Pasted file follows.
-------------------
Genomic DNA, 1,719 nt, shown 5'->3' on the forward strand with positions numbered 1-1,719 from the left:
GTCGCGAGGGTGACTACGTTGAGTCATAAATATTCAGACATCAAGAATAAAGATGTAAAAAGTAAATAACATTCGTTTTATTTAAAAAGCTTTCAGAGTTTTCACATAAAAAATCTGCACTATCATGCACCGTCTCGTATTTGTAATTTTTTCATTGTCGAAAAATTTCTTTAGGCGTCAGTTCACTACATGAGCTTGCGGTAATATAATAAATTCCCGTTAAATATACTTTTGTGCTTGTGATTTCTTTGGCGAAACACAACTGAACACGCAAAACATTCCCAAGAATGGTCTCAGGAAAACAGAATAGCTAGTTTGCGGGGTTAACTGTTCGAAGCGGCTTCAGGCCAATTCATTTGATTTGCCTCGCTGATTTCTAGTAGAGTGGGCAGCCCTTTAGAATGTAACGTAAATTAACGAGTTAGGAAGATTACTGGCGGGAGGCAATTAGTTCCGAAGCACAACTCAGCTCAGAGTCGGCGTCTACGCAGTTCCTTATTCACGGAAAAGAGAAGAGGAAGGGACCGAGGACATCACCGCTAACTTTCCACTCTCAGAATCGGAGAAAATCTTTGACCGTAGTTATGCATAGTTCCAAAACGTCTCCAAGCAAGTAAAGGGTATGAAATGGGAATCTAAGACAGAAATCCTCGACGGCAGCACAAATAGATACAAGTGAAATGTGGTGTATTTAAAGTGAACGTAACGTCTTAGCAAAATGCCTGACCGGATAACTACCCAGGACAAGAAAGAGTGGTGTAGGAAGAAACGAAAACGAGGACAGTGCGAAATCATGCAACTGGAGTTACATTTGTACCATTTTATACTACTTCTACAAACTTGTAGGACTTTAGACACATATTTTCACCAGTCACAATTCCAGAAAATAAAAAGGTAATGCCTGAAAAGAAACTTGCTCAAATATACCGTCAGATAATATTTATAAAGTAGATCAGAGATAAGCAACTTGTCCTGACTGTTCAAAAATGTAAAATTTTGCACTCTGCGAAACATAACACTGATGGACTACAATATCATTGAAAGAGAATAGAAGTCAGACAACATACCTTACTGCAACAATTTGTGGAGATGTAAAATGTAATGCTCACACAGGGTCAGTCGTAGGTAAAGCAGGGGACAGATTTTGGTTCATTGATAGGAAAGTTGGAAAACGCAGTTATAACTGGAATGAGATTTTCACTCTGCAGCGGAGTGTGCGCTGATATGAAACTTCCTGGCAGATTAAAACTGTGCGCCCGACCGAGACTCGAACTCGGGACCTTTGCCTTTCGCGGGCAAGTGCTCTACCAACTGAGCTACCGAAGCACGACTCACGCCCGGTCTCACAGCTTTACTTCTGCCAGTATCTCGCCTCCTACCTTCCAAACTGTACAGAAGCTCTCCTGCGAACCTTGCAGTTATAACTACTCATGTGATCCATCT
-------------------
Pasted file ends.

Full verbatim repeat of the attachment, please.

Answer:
Genomic DNA, 1,719 nt, shown 5'->3' on the forward strand with positions numbered 1-1,719 from the left:
GTCGCGAGGGTGACTACGTTGAGTCATAAATATTCAGACATCAAGAATAAAGATGTAAAAAGTAAATAACATTCGTTTTATTTAAAAAGCTTTCAGAGTTTTCACATAAAAAATCTGCACTATCATGCACCGTCTCGTATTTGTAATTTTTTCATTGTCGAAAAATTTCTTTAGGCGTCAGTTCACTACATGAGCTTGCGGTAATATAATAAATTCCCGTTAAATATACTTTTGTGCTTGTGATTTCTTTGGCGAAACACAACTGAACACGCAAAACATTCCCAAGAATGGTCTCAGGAAAACAGAATAGCTAGTTTGCGGGGTTAACTGTTCGAAGCGGCTTCAGGCCAATTCATTTGATTTGCCTCGCTGATTTCTAGTAGAGTGGGCAGCCCTTTAGAATGTAACGTAAATTAACGAGTTAGGAAGATTACTGGCGGGAGGCAATTAGTTCCGAAGCACAACTCAGCTCAGAGTCGGCGTCTACGCAGTTCCTTATTCACGGAAAAGAGAAGAGGAAGGGACCGAGGACATCACCGCTAACTTTCCACTCTCAGAATCGGAGAAAATCTTTGACCGTAGTTATGCATAGTTCCAAAACGTCTCCAAGCAAGTAAAGGGTATGAAATGGGAATCTAAGACAGAAATCCTCGACGGCAGCACAAATAGATACAAGTGAAATGTGGTGTATTTAAAGTGAACGTAACGTCTTAGCAAAATGCCTGACCGGATAACTACCCAGGACAAGAAAGAGTGGTGTAGGAAGAAACGAAAACGAGGACAGTGCGAAATCATGCAACTGGAGTTACATTTGTACCATTTTATACTACTTCTACAAACTTGTAGGACTTTAGACACATATTTTCACCAGTCACAATTCCAGAAAATAAAAAGGTAATGCCTGAAAAGAAACTTGCTCAAATATACCGTCAGATAATATTTATAAAGTAGATCAGAGATAAGCAACTTGTCCTGACTGTTCAAAAATGTAAAATTTTGCACTCTGCGAAACATAACACTGATGGACTACAATATCATTGAAAGAGAATAGAAGTCAGACAACATACCTTACTGCAACAATTTGTGGAGATGTAAAATGTAATGCTCACACAGGGTCAGTCGTAGGTAAAGCAGGGGACAGATTTTGGTTCATTGATAGGAAAGTTGGAAAACGCAGTTATAACTGGAATGAGATTTTCACTCTGCAGCGGAGTGTGCGCTGATATGAAACTTCCTGGCAGATTAAAACTGTGCGCCCGACCGAGACTCGAACTCGGGACCTTTGCCTTTCGCGGGCAAGTGCTCTACCAACTGAGCTACCGAAGCACGACTCACGCCCGGTCTCACAGCTTTACTTCTGCCAGTATCTCGCCTCCTACCTTCCAAACTGTACAGAAGCTCTCCTGCGAACCTTGCAGTTATAACTACTCATGTGATCCATCT